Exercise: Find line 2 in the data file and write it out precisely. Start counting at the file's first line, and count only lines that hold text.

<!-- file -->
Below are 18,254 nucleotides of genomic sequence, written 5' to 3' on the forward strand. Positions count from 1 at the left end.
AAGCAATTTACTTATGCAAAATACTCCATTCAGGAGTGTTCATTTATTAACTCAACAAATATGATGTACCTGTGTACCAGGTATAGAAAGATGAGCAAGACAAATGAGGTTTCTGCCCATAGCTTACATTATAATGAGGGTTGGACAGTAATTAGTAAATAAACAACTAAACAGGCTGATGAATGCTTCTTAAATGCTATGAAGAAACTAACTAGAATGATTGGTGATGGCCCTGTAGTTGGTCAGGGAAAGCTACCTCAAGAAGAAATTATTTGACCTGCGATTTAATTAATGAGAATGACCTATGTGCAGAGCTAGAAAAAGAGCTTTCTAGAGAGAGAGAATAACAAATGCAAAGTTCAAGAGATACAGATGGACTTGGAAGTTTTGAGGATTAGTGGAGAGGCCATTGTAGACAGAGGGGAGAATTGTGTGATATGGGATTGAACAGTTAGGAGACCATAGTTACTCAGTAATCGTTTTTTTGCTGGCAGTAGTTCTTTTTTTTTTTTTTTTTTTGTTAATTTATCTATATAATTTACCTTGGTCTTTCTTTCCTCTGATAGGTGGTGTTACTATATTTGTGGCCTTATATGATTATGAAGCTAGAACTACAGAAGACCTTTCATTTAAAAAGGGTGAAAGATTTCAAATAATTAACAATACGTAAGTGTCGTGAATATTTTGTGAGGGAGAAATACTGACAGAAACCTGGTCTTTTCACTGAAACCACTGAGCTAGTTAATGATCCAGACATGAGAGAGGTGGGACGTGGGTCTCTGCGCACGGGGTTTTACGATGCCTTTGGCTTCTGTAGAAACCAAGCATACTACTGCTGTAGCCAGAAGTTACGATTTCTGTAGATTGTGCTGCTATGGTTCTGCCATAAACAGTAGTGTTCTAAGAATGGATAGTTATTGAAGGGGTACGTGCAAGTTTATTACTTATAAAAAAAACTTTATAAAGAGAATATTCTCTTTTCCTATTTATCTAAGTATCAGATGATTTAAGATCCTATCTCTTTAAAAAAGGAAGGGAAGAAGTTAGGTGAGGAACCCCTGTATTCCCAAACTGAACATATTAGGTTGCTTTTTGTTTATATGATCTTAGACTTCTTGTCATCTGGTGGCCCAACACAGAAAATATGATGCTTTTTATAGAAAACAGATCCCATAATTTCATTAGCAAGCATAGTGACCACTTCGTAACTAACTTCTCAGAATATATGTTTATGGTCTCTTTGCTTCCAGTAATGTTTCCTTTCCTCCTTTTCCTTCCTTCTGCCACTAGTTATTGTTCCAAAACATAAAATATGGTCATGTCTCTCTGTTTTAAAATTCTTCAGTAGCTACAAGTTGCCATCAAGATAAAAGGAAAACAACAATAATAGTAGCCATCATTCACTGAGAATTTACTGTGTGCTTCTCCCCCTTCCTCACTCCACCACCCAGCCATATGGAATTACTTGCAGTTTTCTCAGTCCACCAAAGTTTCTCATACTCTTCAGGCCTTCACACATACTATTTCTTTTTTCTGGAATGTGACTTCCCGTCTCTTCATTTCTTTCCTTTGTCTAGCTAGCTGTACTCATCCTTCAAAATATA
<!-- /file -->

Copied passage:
AAGCAATTTACTTATGCAAAATACTCCATTCAGGAGTGTTCATTTATTAACTCAACAAATATGATGTACCTGTGTACCAGGTATAGAAAGATGAGCAAGACAAATGAGGTTTCTGCCCATAGCTTACATTATAATGAGGGTTGGACAGTAATTAGTAAATAAACAACTAAACAGGCTGATGAATGCTTCTTAAATGCTATGAAGAAACTAACTAGAATGATTGGTGATGGCCCTGTAGTTGGTCAGGGAAAGCTACCTCAAGAAGAAATTATTTGACCTGCGATTTAATTAATGAGAATGACCTATGTGCAGAGCTAGAAAAAGAGCTTTCTAGAGAGAGAGAATAACAAATGCAAAGTTCAAGAGATACAGATGGACTTGGAAGTTTTGAGGATTAGTGGAGAGGCCATTGTAGACAGAGGGGAGAATTGTGTGATATGGGATTGAACAGTTAGGAGACCATAGTTACTCAGTAATCGTTTTTTTGCTGGCAGTAGTTCTTTTTTTTTTTTTTTTTTTGTTAATTTATCTATATAATTTACCTTGGTCTTTCTTTCCTCTGATAGGTGGTGTTACTATATTTGTGGCCTTATATGATTATGAAGCTAGAACTACAGAAGACCTTTCATTTAAAAAGGGTGAAAGATTTCAAATAATTAACAATACGTAAGTGTCGTGAATATTTTGTGAGGGAGAAATACTGACAGAAACCTGGTCTTTTCACTGAAACCACTGAGCTAGTTAATGATCCAGACATGAGAGAGGTGGGACGTGGGTCTCTGCGCACGGGGTTTTACGATGCCTTTGGCTTCTGTAGAAACCAAGCATACTACTGCTGTAGCCAGAAGTTACGATTTCTGTAGATTGTGCTGCTATGGTTCTGCCATAAACAGTAGTGTTCTAAGAATGGATAGTTATTGAAGGGGTACGTGCAAGTTTATTACTTATAAAAAAAACTTTATAAAGAGAATATTCTCTTTTCCTATTTATCTAAGTATCAGATGATTTAAGATCCTATCTCTTTAAAAAAGGAAGGGAAGAAGTTAGGTGAGGAACCCCTGTATTCCCAAACTGAACATATTAGGTTGCTTTTTGTTTATATGATCTTAGACTTCTTGTCATCTGGTGGCCCAACACAGAAAATATGATGCTTTTTATAGAAAACAGATCCCATAATTTCATTAGCAAGCATAGTGACCACTTCGTAACTAACTTCTCAGAATATATGTTTATGGTCTCTTTGCTTCCAGTAATGTTTCCTTTCCTCCTTTTCCTTCCTTCTGCCACTAGTTATTGTTCCAAAACATAAAATATGGTCATGTCTCTCTGTTTTAAAATTCTTCAGTAGCTACAAGTTGCCATCAAGATAAAAGGAAAACAACAATAATAGTAGCCATCATTCACTGAGAATTTACTGTGTGCTTCTCCCCCTTCCTCACTCCACCACCCAGCCATATGGAATTACTTGCAGTTTTCTCAGTCCACCAAAGTTTCTCATACTCTTCAGGCCTTCACACATACTATTTCTTTTTTCTGGAATGTGACTTCCCGTCTCTTCATTTCTTTCCTTTGTCTAGCTAGCTGTACTCATCCTTCAAAATATA